Octave for Debian systems
For Debian, and Debian-based distributions such as Ubuntu, specific solutions.
- 1 Pre-compiled binaries
- 2 Compiling from source
Binary packages for Octave and many Octave-Forge packages are provided by all versions of Debian and Ubuntu. These are the most well-tested binaries available and should work best for most users.
sudo apt-get install octave
Aside the octave package that installs GNU Octave, other pieces of it are split over multiple packages. These are octave-doc, octave-info, and octave-htmldoc for the documentation; liboctave-dev for the octave development header files and mkoctfile (required to install Octave Forge packages); and octave-dbg for the debugging symbols.
For Debian stable users, there may also be newer packages available in backports, so don't forget to check there.
Many Octave packages are also distributed by your Linux distribution. These are tested to work the best with your Octave version. For example:
sudo apt-get install octave-control octave-image octave-io octave-optim octave-signal octave-statistics
Octave's Personal Package Archive (PPA) for Ubuntu
For some Ubuntu releases the octave packages are too old (Ubuntu 12.04 only has Octave version 3.2). The GNU Octave Team on Launchpad maintains a PPA providing more up to date packages of Octave for all versions of Ubuntu. These are backported from Debian unstable (the Ubuntu Octave Team needs help testing and preparing the packages so if you can help with this, contact Mike Miller). To set up your system to install these packages:
sudo apt-add-repository ppa:octave/stable sudo apt-get update sudo apt-get install octave
Compiling from source
The only tricky part is to install the dependencies. Once that is solved, installing from source should be as easy as ./configure && make && make install. See the manual for configure options and below for some common examples.
Note that different Debian and Ubuntu versions may have slightly different package names but their differences should be pretty small, mostly limited to version numbers.
The easy way (but likely incorrect)
This approach is only suitable if you are building from source the same version that your Linux distribution already has packaged.
The easy way to install most of the necessary dependencies is to sudo apt-get build-dep octave. This will install all packages necessary to build and prepare a Debian package for the octave version available on your system repositories. However:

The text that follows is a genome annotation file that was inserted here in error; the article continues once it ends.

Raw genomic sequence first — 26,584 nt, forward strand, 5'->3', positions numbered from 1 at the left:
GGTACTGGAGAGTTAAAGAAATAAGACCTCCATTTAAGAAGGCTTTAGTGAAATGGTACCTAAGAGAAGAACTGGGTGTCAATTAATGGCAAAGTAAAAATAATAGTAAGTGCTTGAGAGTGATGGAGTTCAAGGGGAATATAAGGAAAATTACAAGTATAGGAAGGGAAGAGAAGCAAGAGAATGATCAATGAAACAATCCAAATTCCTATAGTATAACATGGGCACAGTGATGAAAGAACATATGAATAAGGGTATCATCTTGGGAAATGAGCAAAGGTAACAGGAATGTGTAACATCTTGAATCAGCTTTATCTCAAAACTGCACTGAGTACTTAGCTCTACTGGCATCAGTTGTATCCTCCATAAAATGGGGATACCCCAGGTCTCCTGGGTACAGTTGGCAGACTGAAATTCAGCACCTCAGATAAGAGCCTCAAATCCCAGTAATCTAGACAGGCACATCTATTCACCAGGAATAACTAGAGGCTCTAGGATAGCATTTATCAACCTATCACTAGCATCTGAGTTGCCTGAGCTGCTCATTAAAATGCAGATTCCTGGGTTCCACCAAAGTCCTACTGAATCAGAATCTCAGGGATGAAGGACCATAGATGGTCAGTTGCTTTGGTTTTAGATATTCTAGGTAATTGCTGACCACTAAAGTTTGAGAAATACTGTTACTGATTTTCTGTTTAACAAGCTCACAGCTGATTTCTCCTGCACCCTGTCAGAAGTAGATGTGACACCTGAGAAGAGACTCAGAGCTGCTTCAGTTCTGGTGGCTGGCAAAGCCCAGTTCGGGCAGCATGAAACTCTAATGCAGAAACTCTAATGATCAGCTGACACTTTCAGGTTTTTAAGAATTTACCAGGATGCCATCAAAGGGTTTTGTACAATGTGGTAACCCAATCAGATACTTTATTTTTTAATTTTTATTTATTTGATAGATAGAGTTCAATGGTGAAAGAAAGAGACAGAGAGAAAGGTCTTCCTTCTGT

- will install unnecessary packages related to the building of a Debian package;
- may miss some new dependencies;
- may install packages that are no longer octave dependencies.
The even easier way (but experimental)
The MXE-octave package provides a way to compile Octave for different platforms. Dependencies and certain flags are handled automatically.
The right way
The right way is to select and install all the dependencies as listed in the INSTALL.OCTAVE file. The following are their package names in Debian repositories (they will have their own dependencies which your package manager will solve automatically). If you are building development versions, you'll require some more packages as listed on etc/HACKING and INSTALL. Many of them will already be installed on your system. Install the dependencies by typing
sudo apt-get install
followed by the package names of the table below.
As mentioned above, Octave can be compiled with the default settings using ./configure && make && make install. You can also tweak the setup using configure options. Some examples are given below for a Linux system.
To get 64-bit requires all linked libraries to support 64-bit variables. You can omit most of these except BLAS which gives a fatal error. This is remedied by compiling OpenBLAS with edits to its Makefile.rule so that BINARY=64 INTERFACE64=1.
./configure LD_LIBRARY_PATH=/opt/OpenBLAS/lib CPPFLAGS=-I/opt/OpenBLAS/include LDFLAGS=-L/opt/OpenBLAS/lib --enable-64
Autodetection for java should work well on Debian-based systems. A specific Java version can be specified by passing JAVA_HOME to configure, for example
On current versions of Debian and Ubuntu, you may get the following warning when building an older version of Octave from source:
HDF5 library not found. Octave will not be able to save or load HDF5 data files.
The problem is that there are multiple versions of the hdf5 package. Octave was written with the serial version in mind but it is likely to work with the others (OpenMPI and Mpich). Due to the naming scheme done in Debian, it is required to specify the location of the libraries. See bug #38928 for details (starting with comment #19) but basically, use the following when running configure:
./configure --with-hdf5-includedir=/usr/include/hdf5/serial --with-hdf5-libdir=/usr/lib/x86_64-linux-gnu/hdf5/serial